• In the Jaws of Life (1981). Trans. Celia Hawkesworth and Michael Henry Heim (Virago, 1992)[21]
    • Republished as In the Jaws of Life and Other Stories (Northwestern University Press, 1993), compiling the novella Steffie Cvek in the Jaws of Life, the short story collection Life Is a Fairy Tale (1983), as well as "A Love Story" (from the 1978 short story collection Poza za prozu) and "The Kharms Case" (1987).
    • Republished again as Lend Me Your Character (Dalkey Archive, 2005), translation revised by Damion Searls, and compiling the novella Steffie Cvek in the Jaws of Life, the short story collection Life Is a Fairy Tale (1983), and "The Kharms Case" (1987).
  • Fording the Stream of Consciousness (1988). Trans. Michael Henry Heim (Virago, 1991; Northwestern University Press, 1993)
  • American Fictionary (1993). Trans. Celia Hawkesworth and Ellen Elias-Bursác (Open Letter, 2018)
    • Revised translation of Have a Nice Day: From the Balkan War to the American Dream. Trans. Celia Hawkesworth (Jonathan Cape, 1994; Viking, 1995)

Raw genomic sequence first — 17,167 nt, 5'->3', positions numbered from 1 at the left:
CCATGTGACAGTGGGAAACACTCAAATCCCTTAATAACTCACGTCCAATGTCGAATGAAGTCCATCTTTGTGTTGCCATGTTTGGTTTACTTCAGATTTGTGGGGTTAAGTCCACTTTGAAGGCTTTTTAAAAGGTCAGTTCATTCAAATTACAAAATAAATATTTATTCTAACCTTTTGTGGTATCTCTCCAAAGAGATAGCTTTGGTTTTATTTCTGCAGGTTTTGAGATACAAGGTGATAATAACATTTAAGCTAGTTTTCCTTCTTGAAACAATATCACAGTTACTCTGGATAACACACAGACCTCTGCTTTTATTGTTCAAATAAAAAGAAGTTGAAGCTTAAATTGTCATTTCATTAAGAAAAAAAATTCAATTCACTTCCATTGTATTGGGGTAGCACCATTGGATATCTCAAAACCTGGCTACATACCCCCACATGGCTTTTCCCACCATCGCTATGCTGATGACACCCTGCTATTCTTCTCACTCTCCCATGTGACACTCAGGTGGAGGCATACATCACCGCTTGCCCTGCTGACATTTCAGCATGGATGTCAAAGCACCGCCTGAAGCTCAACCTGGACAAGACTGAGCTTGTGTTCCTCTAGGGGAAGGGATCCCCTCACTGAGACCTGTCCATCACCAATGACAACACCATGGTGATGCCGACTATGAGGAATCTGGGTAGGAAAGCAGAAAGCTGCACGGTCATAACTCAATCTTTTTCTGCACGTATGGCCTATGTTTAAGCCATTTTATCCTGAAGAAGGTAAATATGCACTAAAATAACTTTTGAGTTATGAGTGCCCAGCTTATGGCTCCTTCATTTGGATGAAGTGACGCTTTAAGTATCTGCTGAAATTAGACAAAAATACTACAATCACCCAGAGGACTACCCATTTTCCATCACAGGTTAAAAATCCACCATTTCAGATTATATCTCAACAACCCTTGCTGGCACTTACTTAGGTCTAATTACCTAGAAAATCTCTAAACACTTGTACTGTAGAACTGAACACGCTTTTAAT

• The Culture of Lies (1996). Trans. Celia Hawkesworth (Weidenfeld and Nicolson, 1998; Penn State University Press, 1998)
  • The Museum of Unconditional Surrender (1997). Trans. Celia Hawkesworth (Phoenix House, 1998; New Directions, 2002)
  • Thank You for Not Reading (2002). Trans. Celia Hawkesworth and Damion Searls (Dalkey Archive, 2003)
  • The Ministry of Pain (2004). Trans. Michael Henry Heim (SAQI, 2005; Ecco Press, 2006)
  • Nobody’s Home (2005). Trans. Ellen Elias-Bursác (Telegram/SAQI, 2007; Open Letter, 2008)
  • Baba Yaga Laid an Egg (2007). Trans. Ellen Elias-Bursác, Celia Hawkesworth and Mark Thompson (Canongate, 2009; Grove Press, 2010)
  • Karaoke Culture (2011). Trans. David Williams (Open Letter, 2011)
  • Europe in Sepia (2013). Trans. David Williams (Open Letter, 2014)
  • Fox (2017). Trans. Ellen Elias-Bursać and David Williams (Open Letter, 2018)
  • The Age of Skin (2019). Trans. Ellen Elias-Bursać (Open Letter, 2020)


  1. ^ Born in Kutina, PR Croatia, part of the federal Yugoslavia at the time, Ugrešić explicitly rejected ethnic and national labels following the dissolution of Yugoslavia and identified as a Yugoslav writer throughout her life. She was a Croatian citizen since 1990, settled in the Netherlands. She also acquired a Dutch citizenship.


  1. ^ "Preminula Dubravka Ugrešić". Danas (newspaper) (in Serbian). 17 March 2023.